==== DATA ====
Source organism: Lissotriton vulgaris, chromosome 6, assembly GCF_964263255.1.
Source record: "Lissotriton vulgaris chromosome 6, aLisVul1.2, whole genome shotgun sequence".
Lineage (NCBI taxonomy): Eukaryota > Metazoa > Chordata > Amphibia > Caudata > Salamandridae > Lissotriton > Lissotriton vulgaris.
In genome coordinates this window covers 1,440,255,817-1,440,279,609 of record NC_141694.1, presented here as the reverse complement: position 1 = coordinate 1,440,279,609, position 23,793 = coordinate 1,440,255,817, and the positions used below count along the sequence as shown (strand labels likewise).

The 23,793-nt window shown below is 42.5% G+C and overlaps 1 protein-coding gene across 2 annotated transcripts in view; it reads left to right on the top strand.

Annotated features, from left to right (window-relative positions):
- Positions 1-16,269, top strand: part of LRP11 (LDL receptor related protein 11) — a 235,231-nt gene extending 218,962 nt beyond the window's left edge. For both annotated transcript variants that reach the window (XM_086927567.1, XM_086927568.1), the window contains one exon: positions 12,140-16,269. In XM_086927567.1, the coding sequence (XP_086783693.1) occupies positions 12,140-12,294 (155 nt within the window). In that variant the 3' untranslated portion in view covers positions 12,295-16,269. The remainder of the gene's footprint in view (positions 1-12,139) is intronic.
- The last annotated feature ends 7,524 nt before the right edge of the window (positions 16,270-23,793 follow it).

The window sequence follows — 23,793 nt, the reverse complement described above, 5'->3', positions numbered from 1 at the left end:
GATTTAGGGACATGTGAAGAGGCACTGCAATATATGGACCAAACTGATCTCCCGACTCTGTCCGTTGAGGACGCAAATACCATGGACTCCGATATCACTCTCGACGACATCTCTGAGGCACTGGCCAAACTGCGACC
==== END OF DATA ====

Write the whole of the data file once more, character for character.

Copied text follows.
Source organism: Lissotriton vulgaris, chromosome 6, assembly GCF_964263255.1.
Source record: "Lissotriton vulgaris chromosome 6, aLisVul1.2, whole genome shotgun sequence".
Lineage (NCBI taxonomy): Eukaryota > Metazoa > Chordata > Amphibia > Caudata > Salamandridae > Lissotriton > Lissotriton vulgaris.
In genome coordinates this window covers 1,440,255,817-1,440,279,609 of record NC_141694.1, presented here as the reverse complement: position 1 = coordinate 1,440,279,609, position 23,793 = coordinate 1,440,255,817, and the positions used below count along the sequence as shown (strand labels likewise).

The 23,793-nt window shown below is 42.5% G+C and overlaps 1 protein-coding gene across 2 annotated transcripts in view; it reads left to right on the top strand.

Annotated features, from left to right (window-relative positions):
- Positions 1-16,269, top strand: part of LRP11 (LDL receptor related protein 11) — a 235,231-nt gene extending 218,962 nt beyond the window's left edge. For both annotated transcript variants that reach the window (XM_086927567.1, XM_086927568.1), the window contains one exon: positions 12,140-16,269. In XM_086927567.1, the coding sequence (XP_086783693.1) occupies positions 12,140-12,294 (155 nt within the window). In that variant the 3' untranslated portion in view covers positions 12,295-16,269. The remainder of the gene's footprint in view (positions 1-12,139) is intronic.
- The last annotated feature ends 7,524 nt before the right edge of the window (positions 16,270-23,793 follow it).

The window sequence follows — 23,793 nt, the reverse complement described above, 5'->3', positions numbered from 1 at the left end:
GATTTAGGGACATGTGAAGAGGCACTGCAATATATGGACCAAACTGATCTCCCGACTCTGTCCGTTGAGGACGCAAATACCATGGACTCCGATATCACTCTCGACGACATCTCTGAGGCACTGGCCAAACTGCGACC